Pádraig Harrington shows he can still mix it with the best

Shane Lowry’s tied-fourth finish at US PGA gives him a big boost in Ryder Cup standings

Pádraig Harrington prepares to play his third shot on the 16th hole during the final round of the 2021 US PGA Championship held at the Ocean Course of Kiawah Island Golf Resort. Photo: Jamie Squire/Getty Images

Pádraig Harrington prepares to play his third shot on the 16th hole during the final round of the 2021 US PGA Championship held at the Ocean Course of Kiawah Island Golf Resort. Photo: Jamie Squire/Getty Images

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The genesis of the idea for Pádraig Harrington’s YouTube channel – Paddy’s Golf Tips – came during the first Covid-19 lockdown just over a year ago when he started posting clips on his social media platforms; and, officially launched last September, it has superbly covered most aspects of the game, everything from proper grips to putting to bunker play and correct stance and posture.

One of them, though, was also dedicated to the “older” golfer, a category in which he included himself, where one of the episodes included a visit to the Schoen Clinic, a leading orthopedic centre in London. “I only work with experts,” said Harrington at one point.

Whatever about sharing his secrets and providing insights to his subscribers, it would appear that whole venture has also provided self-help for Harrington too in prolonging his career as evidenced by his tied-fourth finish in the US PGA Championship at Kiawah Island in South Carolina, which marked the 49-year-old Dubliner’s best finish in a Major since the US Open in 2012.

This was actually his 20th appearance in a Major since that tied-fourth finish at the Olympic Club in San Francisco and, in the interim, he had missed 12 cuts in the previous 19. What the PGA at Kiawah Island confirmed, however, is that his body - mentally and physically - remains very much up to the task of competing against the young guns and potentially capable of claiming a fourth career Major going forward.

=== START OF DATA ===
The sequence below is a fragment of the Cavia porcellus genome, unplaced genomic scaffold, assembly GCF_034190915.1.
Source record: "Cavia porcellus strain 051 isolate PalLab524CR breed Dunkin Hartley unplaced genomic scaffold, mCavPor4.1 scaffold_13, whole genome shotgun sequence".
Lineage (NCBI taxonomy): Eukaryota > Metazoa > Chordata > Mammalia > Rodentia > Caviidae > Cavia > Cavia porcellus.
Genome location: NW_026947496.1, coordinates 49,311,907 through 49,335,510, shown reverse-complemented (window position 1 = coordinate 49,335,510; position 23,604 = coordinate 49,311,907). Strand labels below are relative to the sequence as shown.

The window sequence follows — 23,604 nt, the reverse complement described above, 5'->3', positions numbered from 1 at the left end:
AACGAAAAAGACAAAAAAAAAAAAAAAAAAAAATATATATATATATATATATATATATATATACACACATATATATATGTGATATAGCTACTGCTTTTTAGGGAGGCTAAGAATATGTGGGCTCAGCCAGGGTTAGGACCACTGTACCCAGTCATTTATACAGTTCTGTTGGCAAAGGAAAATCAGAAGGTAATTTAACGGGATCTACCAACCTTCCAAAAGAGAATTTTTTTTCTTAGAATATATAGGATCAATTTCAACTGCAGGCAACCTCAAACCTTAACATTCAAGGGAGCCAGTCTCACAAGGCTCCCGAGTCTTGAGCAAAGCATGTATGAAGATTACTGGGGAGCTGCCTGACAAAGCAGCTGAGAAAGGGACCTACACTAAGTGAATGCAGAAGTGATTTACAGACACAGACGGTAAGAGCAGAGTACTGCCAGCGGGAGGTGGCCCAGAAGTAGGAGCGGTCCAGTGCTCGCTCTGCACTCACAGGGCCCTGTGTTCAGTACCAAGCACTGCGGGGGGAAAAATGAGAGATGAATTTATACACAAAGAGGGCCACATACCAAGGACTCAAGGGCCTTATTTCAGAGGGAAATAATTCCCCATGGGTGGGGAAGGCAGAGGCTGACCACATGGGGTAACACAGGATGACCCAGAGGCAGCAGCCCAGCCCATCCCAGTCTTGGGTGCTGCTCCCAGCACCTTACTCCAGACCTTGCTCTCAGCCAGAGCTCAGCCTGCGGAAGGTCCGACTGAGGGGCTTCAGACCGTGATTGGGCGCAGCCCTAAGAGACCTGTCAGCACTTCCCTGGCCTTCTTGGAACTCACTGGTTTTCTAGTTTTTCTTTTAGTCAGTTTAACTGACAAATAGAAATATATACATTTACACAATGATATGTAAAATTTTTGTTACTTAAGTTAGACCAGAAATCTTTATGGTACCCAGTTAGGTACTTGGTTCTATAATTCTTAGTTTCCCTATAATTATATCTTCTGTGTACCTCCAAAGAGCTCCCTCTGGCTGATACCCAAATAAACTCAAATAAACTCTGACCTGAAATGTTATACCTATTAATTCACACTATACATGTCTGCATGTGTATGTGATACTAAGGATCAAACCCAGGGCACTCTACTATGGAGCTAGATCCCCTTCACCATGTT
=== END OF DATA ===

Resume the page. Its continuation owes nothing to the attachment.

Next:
Competitive

As he acknowledged, “I walk away (from the PGA knowing) there’s nothing stopping me in my golf swing. I swing the club well enough and I hit the ball well enough and I hit it far enough to compete. Give me the right conditions, and I probably needed the right conditions even back in my heyday, and I will be competitive, no doubt about it . . . we all dream it can happen and we push for it and it keeps me getting up in the morning, it keeps me practicing. This (finish) does add a bit of confidence. I’m not too far away.”

Harrington’s tied-fourth place finish behind Phil Mickelson saw him move from 257th up to 141st in the updated official world rankings, his best ranking in four years. It also moved him up to 26th on the European Tour’s Race to Dubai standings and it earned him a payday of €378,490 ($462,250), with Lowry claiming an identical amount.

And, as Ryder Cup captain for the rescheduled match against the United States in September, Harrington’s pairing with Shane Lowry in the final round also gave him a chance to get a close-up view of his fellow Irishman under pressure.

“There’s a quality about him; he wouldn’t stand on a tee box and fear anybody. He did a good job,” attested Harrington, who has three captain’s picks, of Lowry. “He certainly did himself no harm and we’ll see how the next couple of months go.”

Lowry’s tied-fourth finish had the effect of moving him to the very fringes of automatic selection off the world points list, up to 10th on those standings. As things stand, the four automatic places off the European points list are held by Jon Rahm, Tommy Fleetwood, Tyrrell Hatton and Rory McIlroy, while the five places on the world points list are held by Viktor Hovland, Paul Casey, Lee Westwood, Matt Fitzpatrick and Victor Perez.

Lowry has adopted a week-on, week-off scheduling and will return to action at next week’s Memorial tournament before another week’s break and then the US Open at Torrey Pines.

Graeme McDowell is the lone Irish player in the field at this week’s Charles Schwab tournament at Colonial, while Paul Dunne, Niall Kearney, Cormac Sharvin and Jonathan Caldwell are playing in the Made in HimmerLand tournament in Denmark on the European Tour.

Meanwhile, some 24 Irish players are competing in the Irish Challenge which takes place, with no spectators allowed, at Portmarnock Links, starting on Thursday.

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